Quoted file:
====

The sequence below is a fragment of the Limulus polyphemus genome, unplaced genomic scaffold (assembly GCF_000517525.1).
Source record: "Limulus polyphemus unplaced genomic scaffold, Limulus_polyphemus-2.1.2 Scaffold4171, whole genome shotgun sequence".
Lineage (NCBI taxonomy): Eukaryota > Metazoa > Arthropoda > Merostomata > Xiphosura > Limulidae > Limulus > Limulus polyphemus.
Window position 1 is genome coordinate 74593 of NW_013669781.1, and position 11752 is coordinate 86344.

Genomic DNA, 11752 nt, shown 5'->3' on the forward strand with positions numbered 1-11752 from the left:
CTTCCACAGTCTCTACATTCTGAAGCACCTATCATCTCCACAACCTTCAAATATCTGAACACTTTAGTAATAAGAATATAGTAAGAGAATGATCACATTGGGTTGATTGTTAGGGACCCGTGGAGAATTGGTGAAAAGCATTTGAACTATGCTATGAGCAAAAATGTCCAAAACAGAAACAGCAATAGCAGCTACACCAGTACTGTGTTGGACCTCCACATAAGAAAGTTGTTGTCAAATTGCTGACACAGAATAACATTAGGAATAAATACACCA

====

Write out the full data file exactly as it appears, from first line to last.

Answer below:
The sequence below is a fragment of the Limulus polyphemus genome, unplaced genomic scaffold (assembly GCF_000517525.1).
Source record: "Limulus polyphemus unplaced genomic scaffold, Limulus_polyphemus-2.1.2 Scaffold4171, whole genome shotgun sequence".
Lineage (NCBI taxonomy): Eukaryota > Metazoa > Arthropoda > Merostomata > Xiphosura > Limulidae > Limulus > Limulus polyphemus.
Window position 1 is genome coordinate 74593 of NW_013669781.1, and position 11752 is coordinate 86344.

Genomic DNA, 11752 nt, shown 5'->3' on the forward strand with positions numbered 1-11752 from the left:
CTTCCACAGTCTCTACATTCTGAAGCACCTATCATCTCCACAACCTTCAAATATCTGAACACTTTAGTAATAAGAATATAGTAAGAGAATGATCACATTGGGTTGATTGTTAGGGACCCGTGGAGAATTGGTGAAAAGCATTTGAACTATGCTATGAGCAAAAATGTCCAAAACAGAAACAGCAATAGCAGCTACACCAGTACTGTGTTGGACCTCCACATAAGAAAGTTGTTGTCAAATTGCTGACACAGAATAACATTAGGAATAAATACACCA